Established as a district on July 1, 1982, Khushab enjoys a unique topography in Punjab. Lying along the right bank of River Jhelum, it covers an area of 6,511sqkm and comprises serene and picturesque mountains, as well as fertile plains. Khushab city is a centuries-old settlement. Local researchers like Imtiaz Hussain Imtiaz claim the city was named by Sultan Mahmood Ghaznavi, deriving its nomenclature from two Persian words — Khush meaning sweet and Aab meaning water. A Sher Shah Suri era mosque, Sharfuddin Masjid, built with mud and clay bricks still exists in the walled city having 11 gates.
Unlike other districts, at least in Punjab, the city has not been made the headquarters of the district from which it derives its name. Rather Jauharabad, an adjacent town located over 7.5km away from Khushab, serves the purpose. The foundation of Jauharabad was laid in 1951 and developed under a master plan to serve as the new federal capital of Pakistan until military dictator Gen Ayub Khan replaced it with Islamabad. Because of its planned design, open spaces and wide avenues, it began serving as the district headquarters when Khushab was carved out of Sargodha as a new district.
It is also a strategically important district as it is situated roughly in the centre of Pakistan’s east-west axis (which is stated to be one of the reasons for it originally being selected as the site of the federal capital). It houses Khushab Nuclear Complex and Pakistan Air Force Base Sakesar, one of the primary air defence radar stations in the country.
With a population of over 1.3 million, major tribes in the district include Awan, Aheer, Tiwana, Joyia, Baloch, Baghoor, Arain, Bandial, Mohajir (migrants from India after the Partition) and Rajput. It has produced men of literati like Khushwant Singh, a celebrated Indian writer who also authored ‘Train to Pakistan’, a historical novel published in 1956 recounting the partition of the sub-continent. A library in the name of Mr Singh is still being run by locals in his native village Hadali. Known poet Ahmed Nadeem Qasmi and Urdu columnist Abdul Qadir Hassan also belonged to the district.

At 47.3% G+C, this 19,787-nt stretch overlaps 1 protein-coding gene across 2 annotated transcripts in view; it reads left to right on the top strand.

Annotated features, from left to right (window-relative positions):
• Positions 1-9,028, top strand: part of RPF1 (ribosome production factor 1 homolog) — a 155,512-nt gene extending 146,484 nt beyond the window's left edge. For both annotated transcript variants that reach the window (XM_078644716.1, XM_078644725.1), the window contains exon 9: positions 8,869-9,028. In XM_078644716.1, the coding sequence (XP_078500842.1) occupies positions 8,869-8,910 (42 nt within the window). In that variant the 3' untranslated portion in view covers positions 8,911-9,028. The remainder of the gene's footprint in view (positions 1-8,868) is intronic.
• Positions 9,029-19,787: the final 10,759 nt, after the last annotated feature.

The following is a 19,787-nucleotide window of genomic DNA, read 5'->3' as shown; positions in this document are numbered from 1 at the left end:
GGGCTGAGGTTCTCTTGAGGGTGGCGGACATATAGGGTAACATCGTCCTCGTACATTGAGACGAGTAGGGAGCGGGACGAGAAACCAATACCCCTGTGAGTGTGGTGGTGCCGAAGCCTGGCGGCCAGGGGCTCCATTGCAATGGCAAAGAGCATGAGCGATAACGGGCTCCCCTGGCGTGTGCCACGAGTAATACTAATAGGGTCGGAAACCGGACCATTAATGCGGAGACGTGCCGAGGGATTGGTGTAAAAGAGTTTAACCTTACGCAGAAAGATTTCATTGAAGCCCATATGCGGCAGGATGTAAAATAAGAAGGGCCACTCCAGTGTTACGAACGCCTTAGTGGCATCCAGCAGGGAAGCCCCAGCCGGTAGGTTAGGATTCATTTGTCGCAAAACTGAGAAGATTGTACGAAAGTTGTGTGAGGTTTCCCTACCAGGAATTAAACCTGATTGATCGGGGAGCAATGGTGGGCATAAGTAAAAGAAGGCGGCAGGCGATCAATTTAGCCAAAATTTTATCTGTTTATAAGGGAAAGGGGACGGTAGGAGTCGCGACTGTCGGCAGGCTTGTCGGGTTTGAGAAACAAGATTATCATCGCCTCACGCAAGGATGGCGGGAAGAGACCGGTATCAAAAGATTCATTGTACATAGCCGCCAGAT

The area under wheat, sugarcane and rice crops is on the rise with the increase in the availability of water
The district is not only rich in wildlife like urial, chinkara, chokor, partridges, waterfowl ducks and hawks but also minerals like bauxite, fire clay, silica sand, coal, gypsum and rock salt. In fact, the Warchha mine is the second largest salt mine after Khewra.
Officials say gypsum is exported to India after meeting national requirements. The mineral is used for construction as well as to improve acid soils, soil structure and water infiltration. Since no local industry has been established to utilise silica sand, it is taken to Gujrat and Gujranwala districts that are known for their pottery, earthenware and ceramics industries, respectively.
Khadis (hand-looms) once mushroomed in the district producing cotton delicacies like lungi and lacha, the latter embellished with tila work. The industry is, however, on the decline with the downward trend of wearing the two garments across Punjab.